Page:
Concerns about safety in the city’s third most popular tourist destination reached a frenzy after the May 3 beating of a young South Carolina couple enjoying a moonlit night at Riverwalk Augusta.
The baseball bat attack left Wesley Spires and Ashley Solesbee with serious head and facial injuries, and Spires had to undergo weeks of rehabilitation before he was released home to Edgefield, S.C.
Six months later, Spires said he was “all healed up” and hadn’t turned away from downtown Augusta, while the couple, on their third date May 3, remains together. The attack suspects are in jail awaiting trial.
The attack spurred a call for improvements at the riverwalk, which adjoins the Augusta Convention Center. The riverwalk was observed by Augusta Commission members to be in disrepair, including overgrown shrubbery and trees and numerous broken lights.
The attack also triggered Sheriff Richard Roundtree’s effort to increase security downtown, particularly on First Friday nights, which attract the most visitors.
Roundtree, who had already committed six bicycle, foot or motor deputies downtown, proposed installing security cameras and creating a new Continuously Patrolled District to fund even more dedicated patrols using a special downtown tax. The proposal failed to win support from property owners, and Roundtree recently said he did not expect sufficient support to implement the program.
As the sheriff and city recreation department searched for funds to repair the riverwalk and enhance security downtown, the area took another hit with City Administrator Fred Russell’s proposal to designate the 600-acre downtown Central Business District as a “slum” to borrow money at reduced rates.
Commissioners, who learned of the proposal when it appeared on a meeting agenda, immediately questioned the plan and whether the area truly had the health hazards, dilapidation and other characteristics cited in documents prepared by special bond counsel Jim Plunkett.
“I wouldn’t describe it as a slum,” Commissioner Bill Fennoy said in September.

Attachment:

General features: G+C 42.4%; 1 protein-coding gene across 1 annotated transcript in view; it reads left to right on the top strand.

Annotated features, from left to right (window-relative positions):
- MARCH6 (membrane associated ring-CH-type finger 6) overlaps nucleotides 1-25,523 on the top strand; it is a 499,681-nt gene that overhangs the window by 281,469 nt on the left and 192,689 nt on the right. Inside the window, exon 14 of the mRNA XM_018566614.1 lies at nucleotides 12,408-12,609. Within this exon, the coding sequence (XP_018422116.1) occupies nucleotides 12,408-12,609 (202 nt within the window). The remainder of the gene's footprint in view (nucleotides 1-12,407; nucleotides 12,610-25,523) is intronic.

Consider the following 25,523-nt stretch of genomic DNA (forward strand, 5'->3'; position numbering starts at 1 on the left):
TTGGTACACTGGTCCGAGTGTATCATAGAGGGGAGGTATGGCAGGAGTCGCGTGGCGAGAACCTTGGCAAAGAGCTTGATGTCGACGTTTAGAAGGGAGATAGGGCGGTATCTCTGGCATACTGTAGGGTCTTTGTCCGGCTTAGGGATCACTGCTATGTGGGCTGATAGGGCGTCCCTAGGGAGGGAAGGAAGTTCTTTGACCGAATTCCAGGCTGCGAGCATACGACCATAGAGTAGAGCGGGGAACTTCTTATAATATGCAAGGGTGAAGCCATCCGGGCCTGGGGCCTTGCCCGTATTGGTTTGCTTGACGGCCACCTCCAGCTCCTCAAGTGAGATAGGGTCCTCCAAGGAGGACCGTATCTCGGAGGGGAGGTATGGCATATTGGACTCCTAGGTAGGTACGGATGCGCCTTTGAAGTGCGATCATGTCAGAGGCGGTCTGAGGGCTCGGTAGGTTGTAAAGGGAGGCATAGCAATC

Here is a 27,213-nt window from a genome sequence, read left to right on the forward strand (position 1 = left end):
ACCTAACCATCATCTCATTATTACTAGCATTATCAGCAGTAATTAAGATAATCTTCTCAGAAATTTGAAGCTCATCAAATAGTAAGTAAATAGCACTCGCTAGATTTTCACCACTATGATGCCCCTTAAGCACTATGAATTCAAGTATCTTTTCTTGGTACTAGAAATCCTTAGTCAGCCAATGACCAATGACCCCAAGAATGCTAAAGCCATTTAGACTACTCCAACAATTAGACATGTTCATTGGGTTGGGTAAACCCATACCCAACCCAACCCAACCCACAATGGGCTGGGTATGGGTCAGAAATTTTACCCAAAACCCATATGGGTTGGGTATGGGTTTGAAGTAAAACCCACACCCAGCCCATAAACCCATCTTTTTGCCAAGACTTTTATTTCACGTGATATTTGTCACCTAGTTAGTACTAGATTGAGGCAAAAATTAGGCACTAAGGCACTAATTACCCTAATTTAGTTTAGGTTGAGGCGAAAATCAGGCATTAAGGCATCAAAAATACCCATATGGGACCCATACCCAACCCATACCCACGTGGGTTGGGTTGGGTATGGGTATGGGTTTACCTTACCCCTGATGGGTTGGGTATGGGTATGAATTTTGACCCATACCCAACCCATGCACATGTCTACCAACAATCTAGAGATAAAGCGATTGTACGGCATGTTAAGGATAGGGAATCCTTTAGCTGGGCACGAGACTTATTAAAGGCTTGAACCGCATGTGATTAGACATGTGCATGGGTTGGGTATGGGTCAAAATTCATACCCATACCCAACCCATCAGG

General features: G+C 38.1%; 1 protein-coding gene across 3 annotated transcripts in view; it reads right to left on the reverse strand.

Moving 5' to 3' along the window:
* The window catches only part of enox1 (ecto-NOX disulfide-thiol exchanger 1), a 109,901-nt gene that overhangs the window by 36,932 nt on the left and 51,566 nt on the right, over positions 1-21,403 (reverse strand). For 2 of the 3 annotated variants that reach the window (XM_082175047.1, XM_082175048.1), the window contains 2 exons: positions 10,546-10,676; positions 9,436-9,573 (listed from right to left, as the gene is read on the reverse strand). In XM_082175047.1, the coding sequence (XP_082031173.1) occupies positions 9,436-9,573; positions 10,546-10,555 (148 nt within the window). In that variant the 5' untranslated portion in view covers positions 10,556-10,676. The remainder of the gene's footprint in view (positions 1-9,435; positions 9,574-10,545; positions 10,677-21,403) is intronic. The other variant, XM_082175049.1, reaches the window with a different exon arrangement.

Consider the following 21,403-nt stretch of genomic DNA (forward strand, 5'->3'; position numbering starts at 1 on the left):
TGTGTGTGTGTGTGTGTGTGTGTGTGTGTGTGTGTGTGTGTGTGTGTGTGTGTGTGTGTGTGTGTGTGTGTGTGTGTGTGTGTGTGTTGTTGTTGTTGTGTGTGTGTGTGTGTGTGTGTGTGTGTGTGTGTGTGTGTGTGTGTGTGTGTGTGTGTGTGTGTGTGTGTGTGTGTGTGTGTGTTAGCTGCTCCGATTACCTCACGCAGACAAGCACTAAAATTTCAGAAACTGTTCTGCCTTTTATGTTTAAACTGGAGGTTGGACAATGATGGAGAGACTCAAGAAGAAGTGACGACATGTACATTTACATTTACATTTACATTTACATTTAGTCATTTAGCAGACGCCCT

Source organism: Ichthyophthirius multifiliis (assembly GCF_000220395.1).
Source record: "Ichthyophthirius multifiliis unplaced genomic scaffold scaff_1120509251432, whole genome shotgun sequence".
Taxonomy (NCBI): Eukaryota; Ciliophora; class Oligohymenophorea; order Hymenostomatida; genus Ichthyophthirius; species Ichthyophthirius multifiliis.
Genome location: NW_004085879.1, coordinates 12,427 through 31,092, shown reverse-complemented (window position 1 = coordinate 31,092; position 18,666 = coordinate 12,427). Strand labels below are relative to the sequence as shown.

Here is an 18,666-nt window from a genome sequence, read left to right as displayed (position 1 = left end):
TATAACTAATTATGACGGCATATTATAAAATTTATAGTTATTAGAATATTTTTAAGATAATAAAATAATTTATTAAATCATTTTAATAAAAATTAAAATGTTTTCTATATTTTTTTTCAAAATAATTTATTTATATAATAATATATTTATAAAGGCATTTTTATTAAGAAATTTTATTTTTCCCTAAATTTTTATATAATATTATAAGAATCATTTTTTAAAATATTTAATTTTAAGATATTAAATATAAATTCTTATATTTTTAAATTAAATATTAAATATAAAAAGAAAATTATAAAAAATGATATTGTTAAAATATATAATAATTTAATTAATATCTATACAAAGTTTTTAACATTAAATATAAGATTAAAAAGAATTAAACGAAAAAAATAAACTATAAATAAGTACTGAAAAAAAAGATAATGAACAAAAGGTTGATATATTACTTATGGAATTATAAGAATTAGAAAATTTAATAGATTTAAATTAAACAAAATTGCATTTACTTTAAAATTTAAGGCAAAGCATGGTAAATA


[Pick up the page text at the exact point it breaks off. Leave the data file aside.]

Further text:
Some commissioners cited not being kept informed about the “slum” proposal and other large city projects as reasons for their votes to fire Russell on Dec. 9.
Earlier this month, the commission approved a scaled-back version of the plan that avoids the disparaging language and limits the district to the Municipal Building complex, the former main library, a city-owned riverfront railroad depot, James Brown Arena, Bell Auditorium and Port Royal, the riverfront high-rise condominium complex.
Adopting the plan allows the city to issue up to $28.5 million in tax-exempt bonds to fund renovations and a new Information Technology building at the 530 Greene St. government complex.
Augusta’s Downtown Development Authority, largely silent during the year’s downtown news, emerged as an active player when the commission voted Dec. 17 to work with the authority and the Augusta Regional Collaboration Project on financing “Discovery Plaza” to retain 400 unnamed Augusta jobs at Port Royal and increasing security at the riverwalk.
The commission also approved a new Tax Allocation District downtown to divert new property taxes resulting from development back into the area, including to help fund a renovated Holiday Inn Express reopening soon in the 400 block of Broad Street.
The downtown authority, which lost its Clean Augusta Downtown Initiative this year after property owners complained about the service’s extra taxes, will receive a management fee from the Discovery Plaza project, according to a resolution of support.
The authority, which rejected an Augusta Recreation Department request for funds to prune trees on the riverwalk, cited larger, sales-tax funded future ambitions. The group also undertook a survey of downtown’s retail needs in 2013.
Finally, a new face in downtown development surfaced at community and government meetings this year. Matthew Kwatinetz, who arrived with a team involved in Starbucks’ decision to locate a soluble products plant in Augusta, was named by Mayor Deke Copenhaver as head of the ARC Project.
The ARC Project, funded so far through donations from Starbucks and city funds, moved into the former Metro Augusta Chamber of Commerce building in the median in the 600 block of Broad Street. Kwatinetz said he’s leading an effort to renovate the architecturally unique structure into a jazz cafe, arts, business incubation and meeting space.